New user setup procedures are just one category of documentation that’s required to make IT work correctly. Dozens of similar procedures should existsome that are specific to an environment or office and others that can be used in a fairly standard way across clients or locations. 

For example, the client referenced above has eight other client-specific procedure documents that ensure that we get their new systems and software setup correctly every single time.
 
Questions to Ask Your IT Guy

○ Can you show me a copy of our new user setup procedure?
○ Can you show me a copy of our new workstation setup procedure?
○ How often are our procedure documents reviewed and updated?
○ Can you go through the last 3 new user setups we've done and highlight any follow-up issues that we've had from that user in the 30 days following their setup? Are those issues dealt with in the new user setup documentation?
 
 

4. Patching

Running a close second to documentation for the most boring part of IT management, keeping your software patched and up-to-date is incredibly important for any architecture firm.
 
At a basic level, this should include centralized updates to Windows and common utilities such as Adobe Acrobat, Java, Flash, Chrome, etc. While each of these software applications have the ability to keep themselves up-to-date, they don’t always or reliably self-manage. 
 
Good patching procedures will necessarily involve routinesFor example, you’ll need to run patches on servers once per month at the same time every month. They’ll also involve automated alerting to ensure the system is back up and running as intended after patches are installed. If your IT guy’s approach to doing this involves doing it manually, there’s a very good chance it’s not being done effectively.
 
You also need roughly equal parts of caution and urgency. For example, if Microsoft releases a critical patch, that should be installed ASAPwithin the next couple of business days, preferably after hours. But for more routine updates, doing them weekly, bi-weekly, or monthly is more than adequate. 
 
Questions to Ask Your IT Guy
 

○Do we have centralized patching software? If so, what is it and what software does it patch?
○What is the patching schedule we use? How does the schedule differ between critical patches and routine patches?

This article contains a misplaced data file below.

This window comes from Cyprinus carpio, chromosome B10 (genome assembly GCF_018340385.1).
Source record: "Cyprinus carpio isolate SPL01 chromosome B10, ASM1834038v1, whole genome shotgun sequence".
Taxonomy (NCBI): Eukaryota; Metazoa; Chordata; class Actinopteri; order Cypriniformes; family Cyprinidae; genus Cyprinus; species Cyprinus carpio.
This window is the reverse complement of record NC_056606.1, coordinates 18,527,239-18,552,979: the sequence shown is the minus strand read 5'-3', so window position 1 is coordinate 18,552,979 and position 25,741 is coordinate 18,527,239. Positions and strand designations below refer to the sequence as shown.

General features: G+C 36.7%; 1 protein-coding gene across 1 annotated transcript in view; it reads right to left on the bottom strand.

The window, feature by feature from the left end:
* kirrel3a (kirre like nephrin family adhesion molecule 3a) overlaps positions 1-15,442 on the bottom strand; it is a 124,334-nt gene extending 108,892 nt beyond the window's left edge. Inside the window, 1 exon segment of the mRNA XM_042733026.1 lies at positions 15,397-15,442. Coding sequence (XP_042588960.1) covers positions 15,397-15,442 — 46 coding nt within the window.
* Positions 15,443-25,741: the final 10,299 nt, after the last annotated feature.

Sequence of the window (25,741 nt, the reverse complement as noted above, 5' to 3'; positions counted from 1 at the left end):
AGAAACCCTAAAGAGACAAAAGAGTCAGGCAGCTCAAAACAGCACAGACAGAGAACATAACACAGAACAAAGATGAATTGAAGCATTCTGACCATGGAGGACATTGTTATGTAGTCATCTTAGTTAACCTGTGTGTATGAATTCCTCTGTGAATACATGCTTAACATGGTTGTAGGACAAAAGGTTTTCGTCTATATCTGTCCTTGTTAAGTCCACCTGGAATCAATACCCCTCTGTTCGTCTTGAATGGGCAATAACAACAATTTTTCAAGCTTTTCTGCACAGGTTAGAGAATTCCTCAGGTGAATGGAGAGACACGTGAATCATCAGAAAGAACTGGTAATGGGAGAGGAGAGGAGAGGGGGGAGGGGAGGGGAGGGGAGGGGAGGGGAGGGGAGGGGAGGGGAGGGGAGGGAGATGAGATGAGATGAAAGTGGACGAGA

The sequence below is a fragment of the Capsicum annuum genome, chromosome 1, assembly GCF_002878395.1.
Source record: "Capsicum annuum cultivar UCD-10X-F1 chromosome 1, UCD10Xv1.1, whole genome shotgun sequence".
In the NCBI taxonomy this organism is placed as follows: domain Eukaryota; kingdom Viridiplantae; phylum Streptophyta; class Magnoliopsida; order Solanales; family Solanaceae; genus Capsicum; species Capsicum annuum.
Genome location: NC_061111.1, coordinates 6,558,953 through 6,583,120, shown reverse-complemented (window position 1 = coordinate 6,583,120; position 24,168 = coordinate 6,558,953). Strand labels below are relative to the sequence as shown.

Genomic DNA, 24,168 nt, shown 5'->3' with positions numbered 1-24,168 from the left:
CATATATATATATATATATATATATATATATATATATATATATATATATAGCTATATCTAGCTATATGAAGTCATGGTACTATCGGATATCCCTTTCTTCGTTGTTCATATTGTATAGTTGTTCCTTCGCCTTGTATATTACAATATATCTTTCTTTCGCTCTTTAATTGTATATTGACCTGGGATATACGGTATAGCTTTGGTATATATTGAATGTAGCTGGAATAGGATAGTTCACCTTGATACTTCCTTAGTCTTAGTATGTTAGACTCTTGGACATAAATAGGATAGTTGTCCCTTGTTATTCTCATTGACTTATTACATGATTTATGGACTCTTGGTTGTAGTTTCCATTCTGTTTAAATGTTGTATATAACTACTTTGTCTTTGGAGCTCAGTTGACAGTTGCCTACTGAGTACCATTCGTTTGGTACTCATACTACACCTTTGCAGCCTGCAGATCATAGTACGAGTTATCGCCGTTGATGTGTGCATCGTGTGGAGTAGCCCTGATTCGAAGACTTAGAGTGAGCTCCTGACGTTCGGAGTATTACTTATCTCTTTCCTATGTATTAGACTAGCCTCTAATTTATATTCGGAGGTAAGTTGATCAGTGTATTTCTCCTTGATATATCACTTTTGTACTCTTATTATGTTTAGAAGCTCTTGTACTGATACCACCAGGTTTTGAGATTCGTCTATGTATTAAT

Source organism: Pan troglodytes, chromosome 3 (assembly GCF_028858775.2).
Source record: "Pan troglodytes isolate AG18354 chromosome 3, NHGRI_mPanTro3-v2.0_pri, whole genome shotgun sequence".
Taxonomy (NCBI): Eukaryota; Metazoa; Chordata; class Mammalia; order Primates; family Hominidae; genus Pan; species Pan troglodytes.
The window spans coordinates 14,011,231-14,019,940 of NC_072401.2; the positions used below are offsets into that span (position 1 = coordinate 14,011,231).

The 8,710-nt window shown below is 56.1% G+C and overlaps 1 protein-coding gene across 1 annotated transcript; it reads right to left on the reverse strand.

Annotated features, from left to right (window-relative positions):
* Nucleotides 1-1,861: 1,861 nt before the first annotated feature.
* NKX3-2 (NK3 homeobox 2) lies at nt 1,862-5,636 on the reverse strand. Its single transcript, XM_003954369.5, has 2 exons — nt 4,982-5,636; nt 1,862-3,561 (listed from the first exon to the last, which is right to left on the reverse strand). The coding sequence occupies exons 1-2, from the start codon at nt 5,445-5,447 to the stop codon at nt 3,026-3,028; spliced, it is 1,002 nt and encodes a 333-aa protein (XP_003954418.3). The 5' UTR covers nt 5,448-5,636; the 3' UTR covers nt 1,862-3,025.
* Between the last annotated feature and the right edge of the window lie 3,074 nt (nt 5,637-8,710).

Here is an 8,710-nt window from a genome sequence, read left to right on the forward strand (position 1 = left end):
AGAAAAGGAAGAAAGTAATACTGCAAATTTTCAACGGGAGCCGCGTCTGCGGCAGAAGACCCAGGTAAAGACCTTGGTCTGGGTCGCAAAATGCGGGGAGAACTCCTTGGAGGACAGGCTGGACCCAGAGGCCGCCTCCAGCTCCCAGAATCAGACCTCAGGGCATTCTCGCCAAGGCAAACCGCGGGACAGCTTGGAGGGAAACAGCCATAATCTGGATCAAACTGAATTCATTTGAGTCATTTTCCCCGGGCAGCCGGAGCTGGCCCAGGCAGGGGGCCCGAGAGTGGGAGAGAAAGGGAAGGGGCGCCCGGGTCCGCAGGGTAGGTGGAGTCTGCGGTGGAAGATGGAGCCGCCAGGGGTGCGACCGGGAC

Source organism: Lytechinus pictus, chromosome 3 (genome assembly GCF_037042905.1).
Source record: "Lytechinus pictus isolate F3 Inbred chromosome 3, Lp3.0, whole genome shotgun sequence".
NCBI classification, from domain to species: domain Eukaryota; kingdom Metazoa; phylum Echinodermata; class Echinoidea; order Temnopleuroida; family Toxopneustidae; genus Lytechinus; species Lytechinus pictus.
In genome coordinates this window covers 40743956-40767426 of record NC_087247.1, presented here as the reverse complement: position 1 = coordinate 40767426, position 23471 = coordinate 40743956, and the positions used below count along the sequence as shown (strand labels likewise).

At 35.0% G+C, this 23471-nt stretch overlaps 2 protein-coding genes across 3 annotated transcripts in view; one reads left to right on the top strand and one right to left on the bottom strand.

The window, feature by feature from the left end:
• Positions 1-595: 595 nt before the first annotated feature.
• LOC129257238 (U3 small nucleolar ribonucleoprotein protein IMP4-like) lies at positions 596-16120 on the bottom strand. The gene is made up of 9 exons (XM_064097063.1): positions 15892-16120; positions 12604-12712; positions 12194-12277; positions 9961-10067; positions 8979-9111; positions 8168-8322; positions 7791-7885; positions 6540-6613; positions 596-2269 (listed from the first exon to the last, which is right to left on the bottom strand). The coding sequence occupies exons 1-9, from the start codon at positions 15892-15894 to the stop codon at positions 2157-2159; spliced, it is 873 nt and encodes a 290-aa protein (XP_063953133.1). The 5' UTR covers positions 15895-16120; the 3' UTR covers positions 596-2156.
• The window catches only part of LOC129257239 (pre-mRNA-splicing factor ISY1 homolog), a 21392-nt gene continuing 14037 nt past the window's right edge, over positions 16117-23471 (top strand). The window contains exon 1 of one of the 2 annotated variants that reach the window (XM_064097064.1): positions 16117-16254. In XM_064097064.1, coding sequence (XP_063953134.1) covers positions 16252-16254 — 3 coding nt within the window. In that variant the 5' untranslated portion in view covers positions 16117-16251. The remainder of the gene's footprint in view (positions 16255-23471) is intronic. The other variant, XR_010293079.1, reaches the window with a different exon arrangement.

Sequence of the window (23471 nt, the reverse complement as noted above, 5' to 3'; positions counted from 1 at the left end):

○How often do we run updates for routine utilities like Chrome or Adobe Acrobat?
○What is our schedule for updating our line-of-business applications like AutoCAD or Revit?

 

5. Backup & Disaster Recovery 


As we get further down the list, we move from merely important to absolutely critical. Having a solid backup and disaster recovery solution is 100% necessary for any architecture firm, especially when you need to keep multiple revisions of very large files like CAD drawings and 3D renderings.
 
Not all backup solutions are created equally. If your solution still involves tapes or USB hard drives, you should be very, very concerned. Modern backup solutions involve the following core components:
 
Image-based backupsThis is different than older file-level backup technology. Image-based backups take snapshots of your system one or more times per day. Those“images”can be used to restore the entire system or an individual file in the case of loss or disaster.
 
Local data. Backups are only as good as your ability to restore them in a reasonably fast fashion. If a physical server were to crash, you wouldn’t want to wait to download all of your data from the cloud in order to get your team back up and running again. Having a copy of your data locally is even more important if you have your data stored in a cloud-based system like AWS or Azure. Should your IT system get hacked or a catastrophic outage occur, you’ll want a copy of your company’s data stored locally.
 
Offsite cloud-based storageTapes and USB hard drives just don’t cut it anymore. A good backup system will replicate your most current backup(s) to the cloud so you can recover from a physical disaster such as a fire, floodor earthquake. The storage will come with a monthly cost which might be significant if you have lots of data. One way to keep the cost down is to implement some sort of cold storage system for archiving data. We like to use Dropbox Business for this purpose, as it comes with unlimited data and a reasonable minimum license count. (P.S. it’s great for a bunch of other things too).
 
One last item to noteIt’s worth considering a cloud-to-cloud backup solution if you’ve got critical portions of your IT system located in the cloud. With most architecture firms using either G Suite or Office 365 for email, both can be vulnerable to hacking and/or accidental deletion and neither contains the necessary abilities to restore data in the case of loss or malicious encryption.
 

Questions to Ask Your IT Guy

○ What backup software do we use to backup our servers? Workstations? Cloud-based infrastructure?
○ What schedule do the backups run on?
○ Where is the data backed up to?
○ How do you monitor the effectiveness of our backups?
○ How long would it take us to restore from a crash if our physical hardware failed and wasn't recoverable?
○ How long would it take us to spin up our system in the cloud if we had a physical disaster like a fire or flood at our office?
○ Do we have any workstation-level or cloud-to-cloud backups in place?

 

6. Budgeting. 

A big challenge for most small to mid-sized architecture firms is staying on top of capital budgeting. As a quick reminder, the difference between capital and operational budgeting is whether you’re buying a physical asset (like a CAD workstation, server, or network gear) or paying a routine monthly or annual cost (like for IT support and/or software subscriptions). Many architecture firms combine the two into a single IT budget. That’s a big mistake.